I hope that they will see that our contributions are an accumulation of the struggle of people; as part of a chain of people that offer their skills and voice into the efforts for dignity and justice for all people.   We are concerned about the same issues as they are concerned about.   In that sense, we ask them to give us the space and voice to be part of the journey.   We ask them to keep us close in terms of information and capacity building, and that they have a shared sense of what we can do together.   We can breathe new life into the engagement together.  

You are just starting the two-year “Subject 2 Citizen” program.   What are your hopes or expectations for the next two years?

For me, I see this experience as a joyous invitation.   Many people have heard of the African Renaissance, and most know of the challenges we as Africans face, but very few young people get the chance to be part of the development of the pan-African vision.  For me, to be part of the program – it gives me great joy.   At this young age, to be invited to be a voice and stakeholder on the pan-African renaissance is great.   This joy will trickle down to the many people who are looking up to me, and are wondering what I am doing.   I hope that they can take an example from me.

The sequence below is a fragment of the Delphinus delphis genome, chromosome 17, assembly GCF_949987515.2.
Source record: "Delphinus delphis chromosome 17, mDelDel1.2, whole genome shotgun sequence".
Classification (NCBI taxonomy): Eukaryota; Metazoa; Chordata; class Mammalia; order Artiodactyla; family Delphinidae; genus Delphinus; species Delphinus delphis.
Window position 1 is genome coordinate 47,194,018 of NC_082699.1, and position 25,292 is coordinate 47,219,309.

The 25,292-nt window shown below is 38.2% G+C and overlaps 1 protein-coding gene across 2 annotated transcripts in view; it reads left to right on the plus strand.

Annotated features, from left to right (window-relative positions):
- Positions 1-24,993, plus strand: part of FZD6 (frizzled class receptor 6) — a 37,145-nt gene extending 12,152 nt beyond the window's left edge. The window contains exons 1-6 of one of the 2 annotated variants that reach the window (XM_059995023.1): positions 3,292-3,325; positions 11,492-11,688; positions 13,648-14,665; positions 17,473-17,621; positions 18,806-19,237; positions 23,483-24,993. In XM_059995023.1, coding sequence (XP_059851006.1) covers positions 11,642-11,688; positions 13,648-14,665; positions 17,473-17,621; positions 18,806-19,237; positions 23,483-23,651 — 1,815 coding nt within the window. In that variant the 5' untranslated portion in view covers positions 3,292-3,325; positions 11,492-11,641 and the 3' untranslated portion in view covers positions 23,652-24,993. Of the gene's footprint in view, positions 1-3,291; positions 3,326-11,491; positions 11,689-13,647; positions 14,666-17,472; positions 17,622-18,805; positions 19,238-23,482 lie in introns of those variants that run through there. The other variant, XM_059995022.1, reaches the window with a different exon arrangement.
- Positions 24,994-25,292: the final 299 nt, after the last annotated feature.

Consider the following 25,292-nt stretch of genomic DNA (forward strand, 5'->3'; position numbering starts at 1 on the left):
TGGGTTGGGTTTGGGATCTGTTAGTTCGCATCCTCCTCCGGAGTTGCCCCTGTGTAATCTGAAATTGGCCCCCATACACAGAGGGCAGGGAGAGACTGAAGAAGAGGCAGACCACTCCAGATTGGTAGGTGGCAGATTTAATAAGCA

So for the next two years of my life, this is a course that I aim to fully, completely engage myself in.   I want to commit myself fully to the process.   I see these next two years as a foundational stage for me, in order to get my roots in the issues of Pan-Africanism.   After this, I hope to be a credible voice that groups, institutions, and governments can call upon in the stuggle for Africa’s dignity and freedom.   I hope people will, one day, consider me and my colleagues from across the continent as experts on issues on Pan-Africanism.   We are dedicated to the Renaissance, and are excited to see where this journey goes! ■

Cedric can be contacted at  

For more information about the S2C program, contact Gil Harper at

Posted by Karibu Foundation - Last updated 29.06.2015